Your Right to Workers' Comp Benefits FAQ
Frequently asked questions about workers' compensation.
What is workers' compensation?
Who pays workers' compensation benefits?
Are all on-the-job injuries covered by workers' compensation?
Does workers' compensation cover only injuries or does it also cover long-term problems and illnesses?
Do I have to be injured at my workplace to be covered by workers' compensation?
What kind of benefits will I receive?
Can I be treated by my own doctor and, if not, can I trust a doctor provided by my employer?
If I am initially treated by an insurance company doctor, do I have a right to see my own doctor at some point?
Can I ever sue my employer in court over a work-related injury?
What if my employer tells me not to file a workers' compensation claim or threatens to fire me if I do?What is workers' compensation?
Workers' compensation is a state-mandated insurance program that provides compensation to employees who suffer job-related injuries and illnesses. While the federal government administers a workers’ comp program for federal and certain other types of employees, each state has its own laws and programs for workers’ compensation. For up-to-date information on workers’ comp in your state, contact your state’s workers’ compensation office. (You can find links to the appropriate office in your state on the State Workers’ Compensation Officials page of the U.S. Department of Labor’s website.)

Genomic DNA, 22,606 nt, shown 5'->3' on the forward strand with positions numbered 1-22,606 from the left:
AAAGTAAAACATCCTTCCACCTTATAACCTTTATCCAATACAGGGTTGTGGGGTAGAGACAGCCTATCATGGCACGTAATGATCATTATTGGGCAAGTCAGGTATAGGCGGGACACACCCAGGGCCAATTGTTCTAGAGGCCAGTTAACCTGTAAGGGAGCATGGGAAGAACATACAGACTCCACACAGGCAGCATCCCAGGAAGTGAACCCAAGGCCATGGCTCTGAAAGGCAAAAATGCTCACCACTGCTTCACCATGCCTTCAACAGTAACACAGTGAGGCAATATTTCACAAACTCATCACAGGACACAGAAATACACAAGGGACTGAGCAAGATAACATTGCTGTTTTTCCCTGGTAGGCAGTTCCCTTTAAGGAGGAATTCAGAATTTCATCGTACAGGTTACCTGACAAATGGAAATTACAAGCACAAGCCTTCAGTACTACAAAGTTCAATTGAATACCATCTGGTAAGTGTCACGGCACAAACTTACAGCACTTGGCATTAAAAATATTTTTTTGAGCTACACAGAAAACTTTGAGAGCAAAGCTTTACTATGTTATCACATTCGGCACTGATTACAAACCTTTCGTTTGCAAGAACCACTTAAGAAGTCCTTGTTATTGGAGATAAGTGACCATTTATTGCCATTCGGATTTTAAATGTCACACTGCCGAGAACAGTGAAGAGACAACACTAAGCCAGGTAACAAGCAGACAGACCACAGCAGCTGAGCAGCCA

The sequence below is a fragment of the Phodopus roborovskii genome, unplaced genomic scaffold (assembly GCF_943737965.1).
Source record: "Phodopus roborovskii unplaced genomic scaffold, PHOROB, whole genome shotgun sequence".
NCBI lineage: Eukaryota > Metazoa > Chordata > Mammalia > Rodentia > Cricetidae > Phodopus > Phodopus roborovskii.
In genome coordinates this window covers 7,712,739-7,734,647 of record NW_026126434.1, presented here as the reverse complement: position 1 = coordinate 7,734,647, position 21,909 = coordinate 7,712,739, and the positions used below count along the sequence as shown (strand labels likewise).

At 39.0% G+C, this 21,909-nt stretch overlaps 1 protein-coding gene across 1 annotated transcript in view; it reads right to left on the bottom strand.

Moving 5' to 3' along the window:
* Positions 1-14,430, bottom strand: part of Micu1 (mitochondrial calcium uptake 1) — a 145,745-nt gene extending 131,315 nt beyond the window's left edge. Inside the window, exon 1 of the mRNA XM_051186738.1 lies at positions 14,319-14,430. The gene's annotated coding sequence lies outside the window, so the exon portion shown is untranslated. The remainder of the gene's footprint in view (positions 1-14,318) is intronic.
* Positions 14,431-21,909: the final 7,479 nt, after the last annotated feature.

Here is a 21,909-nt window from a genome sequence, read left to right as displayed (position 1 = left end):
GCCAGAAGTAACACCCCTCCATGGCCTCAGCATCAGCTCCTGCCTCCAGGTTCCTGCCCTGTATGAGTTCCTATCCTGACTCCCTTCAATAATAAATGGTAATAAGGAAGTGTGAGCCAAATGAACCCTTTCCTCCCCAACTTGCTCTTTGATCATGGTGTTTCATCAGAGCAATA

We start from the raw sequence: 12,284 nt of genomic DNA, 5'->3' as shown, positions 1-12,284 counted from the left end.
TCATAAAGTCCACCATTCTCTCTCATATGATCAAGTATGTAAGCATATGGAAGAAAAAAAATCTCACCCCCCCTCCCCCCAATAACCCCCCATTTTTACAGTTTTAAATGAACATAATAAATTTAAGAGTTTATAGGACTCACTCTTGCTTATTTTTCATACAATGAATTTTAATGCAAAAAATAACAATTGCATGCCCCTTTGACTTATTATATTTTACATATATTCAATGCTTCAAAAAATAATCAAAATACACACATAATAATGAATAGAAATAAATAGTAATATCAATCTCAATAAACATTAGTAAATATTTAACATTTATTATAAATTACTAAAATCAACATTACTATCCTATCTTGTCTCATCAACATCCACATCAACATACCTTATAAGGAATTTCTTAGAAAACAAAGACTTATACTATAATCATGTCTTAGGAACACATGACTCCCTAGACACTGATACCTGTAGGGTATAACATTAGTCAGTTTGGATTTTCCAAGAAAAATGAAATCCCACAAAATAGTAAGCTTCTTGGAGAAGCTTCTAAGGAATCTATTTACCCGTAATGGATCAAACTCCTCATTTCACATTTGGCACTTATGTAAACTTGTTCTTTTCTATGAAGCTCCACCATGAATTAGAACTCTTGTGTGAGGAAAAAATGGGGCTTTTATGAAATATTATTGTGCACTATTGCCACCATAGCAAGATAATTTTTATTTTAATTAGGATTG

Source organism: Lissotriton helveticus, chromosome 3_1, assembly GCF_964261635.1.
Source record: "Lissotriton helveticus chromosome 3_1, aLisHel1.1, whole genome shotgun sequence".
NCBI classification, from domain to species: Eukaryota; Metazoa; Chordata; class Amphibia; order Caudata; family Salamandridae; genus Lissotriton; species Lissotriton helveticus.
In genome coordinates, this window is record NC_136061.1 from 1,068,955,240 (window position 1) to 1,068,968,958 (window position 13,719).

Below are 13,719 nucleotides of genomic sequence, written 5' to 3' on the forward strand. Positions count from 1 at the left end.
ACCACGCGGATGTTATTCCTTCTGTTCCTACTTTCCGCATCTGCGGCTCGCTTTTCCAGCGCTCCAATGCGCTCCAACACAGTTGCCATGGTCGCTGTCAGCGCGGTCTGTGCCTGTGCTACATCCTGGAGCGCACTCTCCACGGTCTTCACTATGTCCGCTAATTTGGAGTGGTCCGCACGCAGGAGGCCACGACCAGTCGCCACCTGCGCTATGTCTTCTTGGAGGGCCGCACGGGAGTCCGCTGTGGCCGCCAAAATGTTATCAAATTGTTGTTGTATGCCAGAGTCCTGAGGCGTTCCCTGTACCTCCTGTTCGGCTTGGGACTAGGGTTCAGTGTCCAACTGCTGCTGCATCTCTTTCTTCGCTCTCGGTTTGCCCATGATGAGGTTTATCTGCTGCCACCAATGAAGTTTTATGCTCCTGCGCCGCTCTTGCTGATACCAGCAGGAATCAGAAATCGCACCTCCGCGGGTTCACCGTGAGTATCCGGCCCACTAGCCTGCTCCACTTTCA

In general, an employee with a work-related illness or injury can get workers’ compensation benefits regardless of who was at fault -- the employee, the employer, a coworker, a customer, or some other third party. In exchange for these guaranteed benefits, employees usually do not have the right to sue the employer in court for damages for those injuries.Who pays workers' compensation benefits?
In most states, employers are required to purchase insurance for their employees from a workers' compensation insurance company (also called an insurance carrier). In some states, however, very small companies (with fewer than three or four employees) are not required to carry workers' compensation insurance. In some states, larger employers who are clearly financially stable are allowed to act as their own workers' compensation insurance companies (also called self-insuring).
When a worker is injured, his or her claim is filed with the insurance company -- or self-insuring employer -- who pays medical and disability benefits according to a state-approved formula.Are all on-the-job injuries covered by workers' compensation?